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Roger De Hoveden
The Annals vol.2., From A.D. 1180 To A.D. 1201.


Sir John Froissart's Chronicles of England, France, Spain and the Ajoining Countries from the latter part of the reign of Edward II to the coronation of Henry IV in 12 volumes 

Chronicles of Enguerrand De Monstrelet (Sir John Froissart's Chronicles continuation) in 13 volumes 

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Roger De Hoveden
The Annals vol.2., From A.D. 1180 To A.D. 1201.
page 99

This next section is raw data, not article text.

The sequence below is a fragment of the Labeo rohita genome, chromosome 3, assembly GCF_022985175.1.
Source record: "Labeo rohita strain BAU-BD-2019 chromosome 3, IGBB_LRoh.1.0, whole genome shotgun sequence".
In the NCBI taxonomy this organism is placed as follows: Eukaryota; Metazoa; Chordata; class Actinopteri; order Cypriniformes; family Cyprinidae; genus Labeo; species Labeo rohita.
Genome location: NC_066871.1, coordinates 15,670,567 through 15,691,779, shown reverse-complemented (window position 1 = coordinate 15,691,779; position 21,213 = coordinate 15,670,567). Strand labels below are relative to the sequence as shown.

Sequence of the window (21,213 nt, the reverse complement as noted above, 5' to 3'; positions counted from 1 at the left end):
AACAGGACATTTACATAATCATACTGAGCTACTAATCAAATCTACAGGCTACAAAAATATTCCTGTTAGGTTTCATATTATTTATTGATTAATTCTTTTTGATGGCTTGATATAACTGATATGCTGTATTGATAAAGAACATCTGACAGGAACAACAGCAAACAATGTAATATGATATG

98 ANNALS OF HOG EE DE HOTEDEN. A.D. 1188. on which occasion this Hugh, with nearly the whole of his household, and Henry, the bishop elect of Dol, with his household, died there. On this, the king of Scotland gave the bishopric of Saint Andrew's to Roger, son of the earl of Leicester, his chancellor, John, bishop of Dunkeld, being present, and making no objection thereto. The king of Scotland also gave his chancellorship to Hugh de Roxburgh, his clerk. In the same year, on the twelfth day before the calends of October, being the third day of the week, and the vigil of Saint Matthew the Apostle and Evangelist, nearly the whole of the town of Beverley, with the noble church of Saint John the Archbishop, was burnt. In the same year, master John GBbert, of Sempringham,83 first founder and pastor of the order which is caBed the order of Sempringham, departed this Bfe, and was buried in his church at Sempringham, among the nuns. In the same year, GBbert de Ogleston, a brother of the Temple, who had been elected and appointed by our lord the lung of England, together with some others, clerks and laymen, to coBect the tenths, was detected in the mal-appropriation thereof; but as the king could not, by the ordinary mode of trial, pass sentence upon him, he handed him over to the Master of the Temple, at London, in order that he might be dealt with according to the statutes of his order. On this the master of the Temple placed him in irons, and inflicted on him various punishments; but as to what those various punishments were, it is for you to enquire, who feel an interest in the concerns of that order. In the same year, a thing took place at Dunstable, in England, very wonderful to be mentioned and glorious to be seen, on the vigil of Saint Lawrence the Martyr, being the second day of the week ; for, about the ninth hour of the day, the heavens opened, and, in the sight of many, both clergy and laity, a cross appeared, very long and of wonderful magnitude, and it appeared as though Jesus Christ was fastened thereto with nails, and crowned with thorns ; His hands also were stretched out on the cross, and the wounds of His hands, and feet, and sides were bloody, and His blood was flowing down, but did not faB upon the earth. This appearance lasted from the ninth hour of the day tiB twilight. 8 8 In Lincolnshire—called *' Semplingham" in the text. This order was, from its founder, called " the Gilbertines." Both men and women lived in their houses, but separated by high walls.

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